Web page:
DXM (Dextromethorphan) - This is found in an array of cough medicines. If you down twenty or thirty times the recommended dose for a cough, it is a dissociative hallucinogen. Its effects are roughly similar to ketamine, or salvinorin A, but obviously it is much easier to obtain, and cheaper. Because it is normally consumed from cough medicines, it is hard to determine if some of the common side-effects are due to it, or to other things present in these medicines. However, it is probable that the frequent occurance of nausea, stomach cramps, and diarrhea or constipation, which can persist for days after taking the DXM, is not due to other factors. Anecdotal evidence seems to indicate that chronic heavy use leads to mental impairments of various kinds, the permanence of which is unknown. That means that both ketamine and salvinorin A are vastly healthier, and one or both should be sufficiently similar to the DXM experience to make them attractive alternatives to people who become addicted to this buzz.
2C-B - This is a psychedelic hallucinogen with some unique properties. It is sort of the opposite of a dissociative hallucinogen - it makes you very aware of your own body and its sensations, and this is often experienced as sensual. It's toxicity seems quite low, although above a certain dose the trip is likely to be overwhelming and thus definitely upsetting. 2C-B would be a valuable addition to legalization, except for one thing. Dose control is just too difficult. I spent some time trying to figure out how it could be offered in a format that would not involve people very commonly taking too much and having a bad trip, without success. It can't be smoked, snorting it is very painful, and oral doses can easily take over an hour to hit you. Combine this with the fact that a slight increase in your dose will dramatically change its effect on you, and the effect of a given dose is highly variable from one person to the next, and 2C-B just becomes too tricky to offer to the general public. Even placing it under the special restriction status used for MDMA, where your dose is always given to you by a server, wouldn't be manageable, because responsibly establishing your dose would take several hours. Possibly, if 2C-B was formulated as its freebase rather than its salt, which is how it is normally formulated, it could be vapourized effectively and safely. There is very little information on this possibility. It would be nice if it could. There is a lack of range in the selection of psychedelic hallucinogens to be legalized, and 2C-B offers a different kind of experience that would be a better fit for some people in some circumstances than the other buzzes on the list.
There are a bunch of other lab-created hallucinogens in the 2C category. (Thank Alexander Shulgin for all of them.) Too little is known about them to consider them for legalization, and they all also seem to have one problem or another that could make legalization unadviseable. Aside from these there are lots of others - for information on them, try Erowid or UK Chemical Research. Some are or have been sold legally. Little is known about them medically, and many have dangers that buyers are rarely informed of. The problems with designer buzz drugs was looked at more closely in the section on Stimulants Not Offered. The short version is that if they tell you it's safe don't believe them. If they aren't outright lying, in cases where deaths or serious health consequences have been documented for that buzz drug, definitely they don't know. Nobody knows at all if these buzzes may be carcinogenic or lead to birth defects, or what health effects can result from chronic use. At least with the stuff sold online and in headshops you needn't fear nasty cutting agents, or being sold something as one buzz when it is actually something else (very common with ecstasy). Just remember that you ARE risking your health if you aren't careful about your dose or don't take proper precautions, and you CAN become addicted if you are vulnerable, regardless of claims to the contrary. Unless it's a tue psychedelic hallucinogen, in that case you are probably okay.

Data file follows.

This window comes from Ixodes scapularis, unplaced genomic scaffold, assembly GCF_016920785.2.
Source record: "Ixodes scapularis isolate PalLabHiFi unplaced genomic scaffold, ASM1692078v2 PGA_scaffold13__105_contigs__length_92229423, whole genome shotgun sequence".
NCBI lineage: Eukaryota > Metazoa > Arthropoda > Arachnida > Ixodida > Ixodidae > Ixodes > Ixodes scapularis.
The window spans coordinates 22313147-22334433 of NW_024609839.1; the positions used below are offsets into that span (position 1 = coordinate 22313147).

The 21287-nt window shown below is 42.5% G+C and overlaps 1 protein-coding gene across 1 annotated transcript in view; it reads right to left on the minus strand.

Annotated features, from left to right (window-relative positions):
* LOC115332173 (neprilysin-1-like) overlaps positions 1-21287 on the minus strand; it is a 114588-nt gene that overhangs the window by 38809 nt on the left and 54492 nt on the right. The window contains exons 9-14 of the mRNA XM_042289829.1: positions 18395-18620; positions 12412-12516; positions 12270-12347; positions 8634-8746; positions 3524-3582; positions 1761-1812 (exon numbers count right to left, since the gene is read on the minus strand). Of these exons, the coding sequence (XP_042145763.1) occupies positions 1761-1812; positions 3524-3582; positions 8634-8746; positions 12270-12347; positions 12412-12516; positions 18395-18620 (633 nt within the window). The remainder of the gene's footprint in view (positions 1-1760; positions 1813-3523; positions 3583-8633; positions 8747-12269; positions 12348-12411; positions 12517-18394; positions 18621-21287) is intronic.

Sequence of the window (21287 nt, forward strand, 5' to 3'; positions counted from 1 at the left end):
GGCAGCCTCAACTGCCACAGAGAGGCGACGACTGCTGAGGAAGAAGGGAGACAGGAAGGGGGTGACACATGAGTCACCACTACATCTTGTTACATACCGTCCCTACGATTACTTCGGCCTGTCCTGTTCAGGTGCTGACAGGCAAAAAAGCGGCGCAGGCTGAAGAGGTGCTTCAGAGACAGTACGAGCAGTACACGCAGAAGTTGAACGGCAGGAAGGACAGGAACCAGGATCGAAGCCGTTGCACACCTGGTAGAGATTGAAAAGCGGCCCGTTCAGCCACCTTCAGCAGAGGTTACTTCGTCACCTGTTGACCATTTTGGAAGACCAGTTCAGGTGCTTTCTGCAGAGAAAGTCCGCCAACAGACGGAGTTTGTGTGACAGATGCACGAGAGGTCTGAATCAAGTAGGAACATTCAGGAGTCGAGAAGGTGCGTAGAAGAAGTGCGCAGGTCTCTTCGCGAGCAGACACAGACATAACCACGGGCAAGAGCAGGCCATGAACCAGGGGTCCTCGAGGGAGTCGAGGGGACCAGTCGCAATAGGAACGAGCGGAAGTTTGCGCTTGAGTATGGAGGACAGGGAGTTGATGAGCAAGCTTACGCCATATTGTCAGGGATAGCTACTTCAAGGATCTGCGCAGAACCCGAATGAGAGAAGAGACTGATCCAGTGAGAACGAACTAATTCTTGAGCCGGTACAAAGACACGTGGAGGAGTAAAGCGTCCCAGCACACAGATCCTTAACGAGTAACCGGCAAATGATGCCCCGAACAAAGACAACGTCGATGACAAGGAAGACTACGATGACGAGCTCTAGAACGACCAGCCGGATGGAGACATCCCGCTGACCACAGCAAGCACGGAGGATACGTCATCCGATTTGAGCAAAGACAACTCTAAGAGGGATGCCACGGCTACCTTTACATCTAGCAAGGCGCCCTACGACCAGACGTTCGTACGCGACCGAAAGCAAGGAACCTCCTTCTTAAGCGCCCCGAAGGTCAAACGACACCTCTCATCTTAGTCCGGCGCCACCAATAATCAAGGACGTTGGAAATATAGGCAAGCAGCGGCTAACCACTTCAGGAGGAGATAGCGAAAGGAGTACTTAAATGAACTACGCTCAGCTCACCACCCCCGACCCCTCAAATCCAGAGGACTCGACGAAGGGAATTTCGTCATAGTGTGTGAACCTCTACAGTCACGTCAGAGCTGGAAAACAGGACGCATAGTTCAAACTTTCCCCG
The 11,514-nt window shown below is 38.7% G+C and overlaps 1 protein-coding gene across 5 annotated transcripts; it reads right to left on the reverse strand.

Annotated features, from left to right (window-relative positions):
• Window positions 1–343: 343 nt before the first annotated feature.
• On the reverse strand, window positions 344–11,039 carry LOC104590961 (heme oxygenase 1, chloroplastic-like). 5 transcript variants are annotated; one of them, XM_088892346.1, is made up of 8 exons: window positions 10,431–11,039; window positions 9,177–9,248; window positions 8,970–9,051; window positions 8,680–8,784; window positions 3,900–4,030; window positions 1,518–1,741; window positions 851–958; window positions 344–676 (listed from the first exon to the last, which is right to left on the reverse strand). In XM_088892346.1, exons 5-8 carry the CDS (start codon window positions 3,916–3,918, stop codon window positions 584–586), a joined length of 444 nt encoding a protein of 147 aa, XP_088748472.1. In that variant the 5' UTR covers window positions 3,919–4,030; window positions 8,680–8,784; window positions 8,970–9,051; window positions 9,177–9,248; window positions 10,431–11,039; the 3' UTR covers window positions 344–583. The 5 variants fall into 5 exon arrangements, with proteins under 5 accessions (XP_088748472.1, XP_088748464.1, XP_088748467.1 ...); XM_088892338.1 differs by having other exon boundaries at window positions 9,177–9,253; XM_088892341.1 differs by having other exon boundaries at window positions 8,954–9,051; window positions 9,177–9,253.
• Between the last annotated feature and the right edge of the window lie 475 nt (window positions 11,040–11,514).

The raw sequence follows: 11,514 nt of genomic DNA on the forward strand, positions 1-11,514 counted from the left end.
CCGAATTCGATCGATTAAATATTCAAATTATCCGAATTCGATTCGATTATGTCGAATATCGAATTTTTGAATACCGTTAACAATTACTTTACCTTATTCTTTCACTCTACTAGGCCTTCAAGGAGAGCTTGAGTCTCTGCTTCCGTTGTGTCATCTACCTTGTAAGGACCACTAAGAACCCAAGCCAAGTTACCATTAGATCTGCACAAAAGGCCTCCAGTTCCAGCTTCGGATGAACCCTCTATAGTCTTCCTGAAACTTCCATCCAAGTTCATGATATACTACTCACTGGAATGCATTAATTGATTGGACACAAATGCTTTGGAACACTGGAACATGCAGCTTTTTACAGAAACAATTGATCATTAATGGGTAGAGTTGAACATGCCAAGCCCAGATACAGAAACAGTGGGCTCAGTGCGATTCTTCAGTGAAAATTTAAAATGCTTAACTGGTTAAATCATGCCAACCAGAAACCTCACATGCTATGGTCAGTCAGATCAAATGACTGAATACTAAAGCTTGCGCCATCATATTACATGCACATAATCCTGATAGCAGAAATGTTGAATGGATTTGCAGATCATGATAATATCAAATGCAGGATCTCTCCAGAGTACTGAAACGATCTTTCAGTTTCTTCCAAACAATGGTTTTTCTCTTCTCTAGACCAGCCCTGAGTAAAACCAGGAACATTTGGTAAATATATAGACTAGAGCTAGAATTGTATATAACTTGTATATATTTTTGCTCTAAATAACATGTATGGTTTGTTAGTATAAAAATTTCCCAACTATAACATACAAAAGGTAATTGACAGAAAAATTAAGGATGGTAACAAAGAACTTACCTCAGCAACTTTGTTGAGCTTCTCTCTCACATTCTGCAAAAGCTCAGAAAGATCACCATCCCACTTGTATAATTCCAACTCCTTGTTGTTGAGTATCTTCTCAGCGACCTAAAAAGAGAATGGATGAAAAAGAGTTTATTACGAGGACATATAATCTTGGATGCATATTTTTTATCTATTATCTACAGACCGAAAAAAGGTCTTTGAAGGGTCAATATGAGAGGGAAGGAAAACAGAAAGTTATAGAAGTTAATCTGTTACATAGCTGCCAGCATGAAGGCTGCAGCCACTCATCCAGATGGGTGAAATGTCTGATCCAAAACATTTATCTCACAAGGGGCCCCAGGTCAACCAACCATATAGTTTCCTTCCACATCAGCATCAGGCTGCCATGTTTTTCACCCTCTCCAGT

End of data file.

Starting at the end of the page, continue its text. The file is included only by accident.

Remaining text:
There are a ton of hallucinogens waiting to be discovered in the lab, and some will certainly prove useful. Not just in terms of providing people with a new kind of enjoyable recreational trip either, but in terms of psychotherapy applications. Aside from the many tryptamines and phenethylamines that remain to be explored, the example of salvia divinorum shows that plant-based hallucinogens still hold big surprises. Many of them remain unexplored. Salvia alone opens the door to an entirely new class of drugs - pharmaceuticals and recreational buzzes both. The internet and the accelerating interweaving of the world's nations and cultures may mean that, on this score, the law makes absolutely no difference at all to how quickly that happens. Finding and producing new buzz drugs is easier and more lucrative than ever. They will churn out of the underground faster and faster. It still would be nice if they were properly tested and actively explored by the medical world, instead of researchers being forced to wait and wait and jump through many hoops before they are given permission to examine them. Many of these buzzes have big medical potential. Some governments seem to be waking up to this, thankfully. Hallucinogens, as is the case with buzz drugs in general, have a bright future once brought fully out into the light of day.